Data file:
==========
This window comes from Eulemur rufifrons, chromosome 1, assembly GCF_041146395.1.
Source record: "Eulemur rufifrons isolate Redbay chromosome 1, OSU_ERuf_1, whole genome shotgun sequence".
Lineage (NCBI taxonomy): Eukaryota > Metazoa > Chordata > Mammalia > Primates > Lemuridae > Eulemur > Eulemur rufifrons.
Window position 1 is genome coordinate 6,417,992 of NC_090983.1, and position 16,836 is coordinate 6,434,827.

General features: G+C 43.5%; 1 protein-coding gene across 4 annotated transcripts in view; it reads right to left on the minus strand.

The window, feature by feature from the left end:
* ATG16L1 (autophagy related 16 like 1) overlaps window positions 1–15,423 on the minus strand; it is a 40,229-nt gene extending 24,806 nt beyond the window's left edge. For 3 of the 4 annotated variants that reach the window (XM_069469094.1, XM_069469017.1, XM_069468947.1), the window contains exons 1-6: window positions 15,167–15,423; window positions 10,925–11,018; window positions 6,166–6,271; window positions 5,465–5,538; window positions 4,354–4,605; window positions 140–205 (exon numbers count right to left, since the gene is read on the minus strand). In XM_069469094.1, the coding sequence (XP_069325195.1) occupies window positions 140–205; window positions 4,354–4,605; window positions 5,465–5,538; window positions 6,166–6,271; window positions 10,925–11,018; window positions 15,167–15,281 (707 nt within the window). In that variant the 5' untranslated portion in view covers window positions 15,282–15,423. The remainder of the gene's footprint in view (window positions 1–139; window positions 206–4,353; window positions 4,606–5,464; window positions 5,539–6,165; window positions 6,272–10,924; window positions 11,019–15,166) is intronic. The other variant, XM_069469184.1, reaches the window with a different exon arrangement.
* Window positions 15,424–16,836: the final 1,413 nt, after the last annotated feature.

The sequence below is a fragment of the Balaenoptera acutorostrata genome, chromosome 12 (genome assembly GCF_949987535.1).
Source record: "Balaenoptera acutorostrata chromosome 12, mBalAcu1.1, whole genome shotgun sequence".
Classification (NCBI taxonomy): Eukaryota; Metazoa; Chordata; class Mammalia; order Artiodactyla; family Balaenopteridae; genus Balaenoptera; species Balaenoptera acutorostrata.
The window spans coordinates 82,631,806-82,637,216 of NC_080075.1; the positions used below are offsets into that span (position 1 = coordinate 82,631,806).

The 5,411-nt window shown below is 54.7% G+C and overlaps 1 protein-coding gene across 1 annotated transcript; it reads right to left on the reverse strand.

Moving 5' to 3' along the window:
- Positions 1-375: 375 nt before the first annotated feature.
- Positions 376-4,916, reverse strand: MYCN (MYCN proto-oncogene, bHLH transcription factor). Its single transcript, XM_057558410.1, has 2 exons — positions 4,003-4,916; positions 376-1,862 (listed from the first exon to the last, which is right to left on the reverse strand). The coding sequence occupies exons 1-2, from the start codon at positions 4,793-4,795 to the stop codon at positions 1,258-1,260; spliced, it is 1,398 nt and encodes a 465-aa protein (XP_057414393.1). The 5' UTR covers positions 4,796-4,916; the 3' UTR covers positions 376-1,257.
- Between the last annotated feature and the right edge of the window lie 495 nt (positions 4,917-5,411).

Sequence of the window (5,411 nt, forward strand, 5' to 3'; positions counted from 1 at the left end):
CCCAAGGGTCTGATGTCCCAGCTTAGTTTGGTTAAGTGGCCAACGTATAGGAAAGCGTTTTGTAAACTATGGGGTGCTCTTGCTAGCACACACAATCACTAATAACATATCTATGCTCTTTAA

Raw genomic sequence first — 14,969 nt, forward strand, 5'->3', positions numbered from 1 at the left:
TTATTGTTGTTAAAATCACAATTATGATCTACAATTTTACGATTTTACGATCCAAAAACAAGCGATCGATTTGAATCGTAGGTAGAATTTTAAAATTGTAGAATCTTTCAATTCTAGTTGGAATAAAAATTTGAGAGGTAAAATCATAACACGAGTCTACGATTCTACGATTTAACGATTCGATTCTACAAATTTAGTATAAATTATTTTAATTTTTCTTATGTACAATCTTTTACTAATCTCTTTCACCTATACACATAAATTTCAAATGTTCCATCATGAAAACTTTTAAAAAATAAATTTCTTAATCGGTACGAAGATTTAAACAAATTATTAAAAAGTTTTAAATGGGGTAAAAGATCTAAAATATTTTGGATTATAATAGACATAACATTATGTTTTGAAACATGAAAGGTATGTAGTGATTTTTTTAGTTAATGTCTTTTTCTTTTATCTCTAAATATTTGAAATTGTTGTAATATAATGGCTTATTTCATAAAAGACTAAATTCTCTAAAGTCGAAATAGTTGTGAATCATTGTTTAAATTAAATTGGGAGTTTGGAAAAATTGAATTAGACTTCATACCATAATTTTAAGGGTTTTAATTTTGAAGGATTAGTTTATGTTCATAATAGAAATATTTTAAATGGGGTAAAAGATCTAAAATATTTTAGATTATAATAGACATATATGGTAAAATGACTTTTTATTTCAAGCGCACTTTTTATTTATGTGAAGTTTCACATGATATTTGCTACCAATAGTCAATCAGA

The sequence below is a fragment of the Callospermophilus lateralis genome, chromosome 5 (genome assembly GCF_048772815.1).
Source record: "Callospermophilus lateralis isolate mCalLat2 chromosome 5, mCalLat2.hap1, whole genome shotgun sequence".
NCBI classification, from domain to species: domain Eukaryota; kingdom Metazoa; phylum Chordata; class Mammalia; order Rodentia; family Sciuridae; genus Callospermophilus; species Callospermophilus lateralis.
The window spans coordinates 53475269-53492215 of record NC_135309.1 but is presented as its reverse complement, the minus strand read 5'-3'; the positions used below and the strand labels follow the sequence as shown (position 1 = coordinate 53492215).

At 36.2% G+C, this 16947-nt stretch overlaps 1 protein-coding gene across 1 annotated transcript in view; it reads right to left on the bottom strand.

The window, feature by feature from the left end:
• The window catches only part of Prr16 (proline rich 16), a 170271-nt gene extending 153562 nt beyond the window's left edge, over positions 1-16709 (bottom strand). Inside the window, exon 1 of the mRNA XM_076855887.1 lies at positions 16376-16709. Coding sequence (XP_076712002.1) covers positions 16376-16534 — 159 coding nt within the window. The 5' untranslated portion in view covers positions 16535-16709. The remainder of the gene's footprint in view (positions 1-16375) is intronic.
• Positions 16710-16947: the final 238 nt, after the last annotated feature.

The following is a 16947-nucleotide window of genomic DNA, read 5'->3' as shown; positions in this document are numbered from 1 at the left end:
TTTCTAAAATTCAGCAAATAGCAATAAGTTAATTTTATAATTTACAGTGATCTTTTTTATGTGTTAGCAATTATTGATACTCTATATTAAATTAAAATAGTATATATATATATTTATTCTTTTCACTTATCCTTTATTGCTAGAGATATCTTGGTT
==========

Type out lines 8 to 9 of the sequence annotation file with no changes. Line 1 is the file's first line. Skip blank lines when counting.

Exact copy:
* Window positions 15,424–16,836: the final 1,413 nt, after the last annotated feature.

The sequence below is a fragment of the Balaenoptera acutorostrata genome, chromosome 12 (genome assembly GCF_949987535.1).